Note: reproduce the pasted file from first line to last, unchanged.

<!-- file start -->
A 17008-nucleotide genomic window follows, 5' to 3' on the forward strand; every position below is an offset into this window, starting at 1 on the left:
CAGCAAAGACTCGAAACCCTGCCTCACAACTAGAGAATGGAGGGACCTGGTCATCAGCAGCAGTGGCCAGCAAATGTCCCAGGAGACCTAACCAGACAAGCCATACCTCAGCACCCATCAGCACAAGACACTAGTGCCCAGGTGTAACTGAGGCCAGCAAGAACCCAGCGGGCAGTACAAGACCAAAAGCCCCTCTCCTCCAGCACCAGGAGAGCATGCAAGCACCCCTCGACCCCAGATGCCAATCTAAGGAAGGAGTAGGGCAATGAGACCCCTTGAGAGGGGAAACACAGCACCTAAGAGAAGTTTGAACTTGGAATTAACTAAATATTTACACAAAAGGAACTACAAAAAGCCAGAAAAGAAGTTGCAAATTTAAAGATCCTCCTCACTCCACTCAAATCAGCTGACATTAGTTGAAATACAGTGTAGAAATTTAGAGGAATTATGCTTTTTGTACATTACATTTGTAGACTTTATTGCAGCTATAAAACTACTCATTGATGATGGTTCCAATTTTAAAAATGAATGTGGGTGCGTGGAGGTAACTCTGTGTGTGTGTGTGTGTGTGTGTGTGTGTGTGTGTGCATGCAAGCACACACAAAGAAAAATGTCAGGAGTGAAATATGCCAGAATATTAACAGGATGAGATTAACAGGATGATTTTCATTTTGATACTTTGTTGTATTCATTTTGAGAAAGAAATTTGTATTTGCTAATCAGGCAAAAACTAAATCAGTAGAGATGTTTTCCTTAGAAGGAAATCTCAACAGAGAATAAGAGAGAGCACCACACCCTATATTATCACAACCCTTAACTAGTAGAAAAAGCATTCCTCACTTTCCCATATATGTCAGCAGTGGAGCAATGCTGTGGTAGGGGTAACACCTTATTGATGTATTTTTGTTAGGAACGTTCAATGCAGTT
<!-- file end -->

A 17008-nucleotide genomic window follows, 5' to 3' on the forward strand; every position below is an offset into this window, starting at 1 on the left:
CAGCAAAGACTCGAAACCCTGCCTCACAACTAGAGAATGGAGGGACCTGGTCATCAGCAGCAGTGGCCAGCAAATGTCCCAGGAGACCTAACCAGACAAGCCATACCTCAGCACCCATCAGCACAAGACACTAGTGCCCAGGTGTAACTGAGGCCAGCAAGAACCCAGCGGGCAGTACAAGACCAAAAGCCCCTCTCCTCCAGCACCAGGAGAGCATGCAAGCACCCCTCGACCCCAGATGCCAATCTAAGGAAGGAGTAGGGCAATGAGACCCCTTGAGAGGGGAAACACAGCACCTAAGAGAAGTTTGAACTTGGAATTAACTAAATATTTACACAAAAGGAACTACAAAAAGCCAGAAAAGAAGTTGCAAATTTAAAGATCCTCCTCACTCCACTCAAATCAGCTGACATTAGTTGAAATACAGTGTAGAAATTTAGAGGAATTATGCTTTTTGTACATTACATTTGTAGACTTTATTGCAGCTATAAAACTACTCATTGATGATGGTTCCAATTTTAAAAATGAATGTGGGTGCGTGGAGGTAACTCTGTGTGTGTGTGTGTGTGTGTGTGTGTGTGTGTGTGCATGCAAGCACACACAAAGAAAAATGTCAGGAGTGAAATATGCCAGAATATTAACAGGATGAGATTAACAGGATGATTTTCATTTTGATACTTTGTTGTATTCATTTTGAGAAAGAAATTTGTATTTGCTAATCAGGCAAAAACTAAATCAGTAGAGATGTTTTCCTTAGAAGGAAATCTCAACAGAGAATAAGAGAGAGCACCACACCCTATATTATCACAACCCTTAACTAGTAGAAAAAGCATTCCTCACTTTCCCATATATGTCAGCAGTGGAGCAATGCTGTGGTAGGGGTAACACCTTATTGATGTATTTTTGTTAGGAACGTTCAATGCAGTT